Strikingly, the storytelling intervention appeared to be twice as effective as the riddle. Oxytocin levels rose nine times as much after the storytelling intervention, versus a five time increase after the riddle/game intervention. This controls for factors like attention – maybe just having an adult pay the ill child some attention has an analgesic effect? It does, a bit. But not nearly as strong an effect as storytelling does. Cortisol levels dropped by about 60% for the children who heard stories, compared with a drop of 35% for those who worked on riddles. Both are drops, which is a good thing. But one is a significantly stronger effect. Remember, this is an objective measure – the actual levels of cortisol in the children’s saliva decreased.
In terms of subjective measures, children were asked to rate their pain level, from 1-6, with 6 being the most pain possible, and 1 being barely in pain. The children who were in the storytelling intervention rated their pain on average at 3.85 prior to the intervention, and 1.15 after the intervention. That’s a drop of 2.7 points! The children who were in the riddle/game intervention rated their pain on average at 3.72 prior to the intervention, and 2.18 after the intervention. That’s a drop of 1.54 points.
While both groups saw a drop in their subjective pain scores, again, the storytelling intervention was significantly more effective at lowering subjective pain scores. While this measure is more susceptible to bias, as children might not be so accurate at rating their pain, it’s still an encouraging finding. After all, ultimately, only the person suffering pain can truly know exactly how they are feeling.
Finally, in a meaning-making task, a word association game, the children were asked to free-associate to words such as “hospital” or “doctor.” One striking example in the research report was that after the intervention, when asked to free associate to the word “hospital”, a child in the storytelling intervention said “the place people go to get better.” A child in the riddle/game group said “a place people go when they get sick.” Same general meaning, vastly different phenomenology.
Why I Love Stories
On Instagram, I host Dr. K’s Story Club, where I teach parents how to select children’s books, how to read them for maximal benefit, and how to discuss the books they read with their children. I have found that storytelling is one of the most potent tools I have in my arsenal as a child psychologist. When a child is listening to a story about a character undergoing something they have been through, they’re transported to a space where they can listen more reflectively. There’s a certain sense of attunement between reader and child. There’s a sense of co-regulated calmness.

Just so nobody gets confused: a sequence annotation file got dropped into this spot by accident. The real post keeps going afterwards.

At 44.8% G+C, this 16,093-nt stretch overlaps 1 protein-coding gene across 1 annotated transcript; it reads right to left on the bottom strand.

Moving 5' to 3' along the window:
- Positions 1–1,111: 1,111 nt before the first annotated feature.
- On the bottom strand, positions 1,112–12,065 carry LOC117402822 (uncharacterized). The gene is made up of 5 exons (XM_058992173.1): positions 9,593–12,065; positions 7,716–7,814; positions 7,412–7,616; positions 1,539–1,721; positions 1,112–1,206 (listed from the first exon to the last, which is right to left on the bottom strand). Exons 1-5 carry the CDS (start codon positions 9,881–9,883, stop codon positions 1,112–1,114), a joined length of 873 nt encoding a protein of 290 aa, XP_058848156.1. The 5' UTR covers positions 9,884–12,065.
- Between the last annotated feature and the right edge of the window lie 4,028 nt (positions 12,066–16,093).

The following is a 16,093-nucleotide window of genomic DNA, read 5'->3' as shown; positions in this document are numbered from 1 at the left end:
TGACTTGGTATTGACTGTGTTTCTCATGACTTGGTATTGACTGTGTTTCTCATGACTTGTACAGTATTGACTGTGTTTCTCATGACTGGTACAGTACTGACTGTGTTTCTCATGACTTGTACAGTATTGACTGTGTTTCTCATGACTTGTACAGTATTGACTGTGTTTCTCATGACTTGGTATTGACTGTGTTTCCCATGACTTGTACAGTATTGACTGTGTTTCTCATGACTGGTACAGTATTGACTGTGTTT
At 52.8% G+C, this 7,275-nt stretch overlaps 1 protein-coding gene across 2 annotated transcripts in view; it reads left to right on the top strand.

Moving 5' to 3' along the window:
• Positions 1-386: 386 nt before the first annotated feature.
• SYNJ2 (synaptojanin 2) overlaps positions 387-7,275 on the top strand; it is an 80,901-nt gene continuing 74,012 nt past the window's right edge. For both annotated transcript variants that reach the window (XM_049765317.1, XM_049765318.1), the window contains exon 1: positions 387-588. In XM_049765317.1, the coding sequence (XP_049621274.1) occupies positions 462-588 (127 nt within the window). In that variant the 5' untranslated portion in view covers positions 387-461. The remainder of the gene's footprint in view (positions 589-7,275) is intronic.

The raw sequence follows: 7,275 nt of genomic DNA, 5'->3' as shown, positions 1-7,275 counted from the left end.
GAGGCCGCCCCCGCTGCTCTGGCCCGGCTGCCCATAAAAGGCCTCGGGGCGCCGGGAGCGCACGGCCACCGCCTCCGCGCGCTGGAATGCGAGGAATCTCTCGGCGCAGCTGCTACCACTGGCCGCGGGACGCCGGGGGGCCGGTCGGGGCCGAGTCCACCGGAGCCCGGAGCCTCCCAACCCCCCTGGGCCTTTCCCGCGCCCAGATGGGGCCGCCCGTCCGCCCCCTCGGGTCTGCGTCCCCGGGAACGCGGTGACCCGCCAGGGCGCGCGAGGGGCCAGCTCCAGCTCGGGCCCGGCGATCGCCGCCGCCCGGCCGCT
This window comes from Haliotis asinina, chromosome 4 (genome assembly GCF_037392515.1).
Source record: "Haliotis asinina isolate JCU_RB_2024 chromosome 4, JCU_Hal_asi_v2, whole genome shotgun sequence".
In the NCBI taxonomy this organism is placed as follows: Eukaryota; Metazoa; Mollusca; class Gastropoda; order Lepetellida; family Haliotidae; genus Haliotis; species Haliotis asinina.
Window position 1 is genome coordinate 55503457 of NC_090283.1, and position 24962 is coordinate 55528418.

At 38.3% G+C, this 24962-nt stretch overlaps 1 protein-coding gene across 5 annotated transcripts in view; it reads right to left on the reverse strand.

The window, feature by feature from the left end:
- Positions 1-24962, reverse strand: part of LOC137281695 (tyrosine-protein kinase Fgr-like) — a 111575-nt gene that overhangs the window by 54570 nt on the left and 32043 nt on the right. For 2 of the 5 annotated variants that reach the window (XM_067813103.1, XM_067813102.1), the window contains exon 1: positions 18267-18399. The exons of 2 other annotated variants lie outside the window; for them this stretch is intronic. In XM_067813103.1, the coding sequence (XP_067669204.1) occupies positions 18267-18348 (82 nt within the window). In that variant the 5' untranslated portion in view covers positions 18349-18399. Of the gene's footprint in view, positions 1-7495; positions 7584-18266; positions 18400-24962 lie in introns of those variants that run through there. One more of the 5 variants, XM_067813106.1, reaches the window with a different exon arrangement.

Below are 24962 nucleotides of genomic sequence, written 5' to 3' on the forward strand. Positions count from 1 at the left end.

Once we’re in that narrative space, it’s easy to open up a conversation about the challenges that child might be facing. When we’re talking about the monkey that’s feeling grumpy, the balloon who is feeling blah, or the little girl who feels left out, it’s less threatening than talking about those actual situations in our real lives.
In general, stress tends to block learning, especially social and emotional learning. If a child is feeling a strong emotion, it’s difficult to get them to think about it with some distance and calm. But as we saw from the study, storytelling lowers stress. When we’ve lowered stress, we can think more objectively about our lives. Having a conversation with a child about how it’s not OK to take out their bad mood on their siblings is likely to stress the child out all over again. Reading about an animal who did just that will be calming. Once the child is calm, and feels attuned, it’s much easier to open that conversation.
I think we’ve always known that stories are powerful. I think we’ve always known that they’re calming, and that reading to kids is beneficial. Now we have some data to explain exactly how and why it’s so useful. The next time your Little Human is dealing with some Big Challenges, take out a picture book, and see that effect for yourself.
Storytelling increases oxytocin and positive emotions and decreases cortisol and pain in hospitalized children Guilherme Brockington, Ana Paula Gomes Moreira, Maria Stephani Buso, Sérgio Gomes da Silva, Edgar Altszyler, Ronald Fischer, Jorge Moll
Proceedings of the National Academy of Sciences Jun 2021, 118 (22) e2018409118; DOI: 10.1073/pnas.2018409118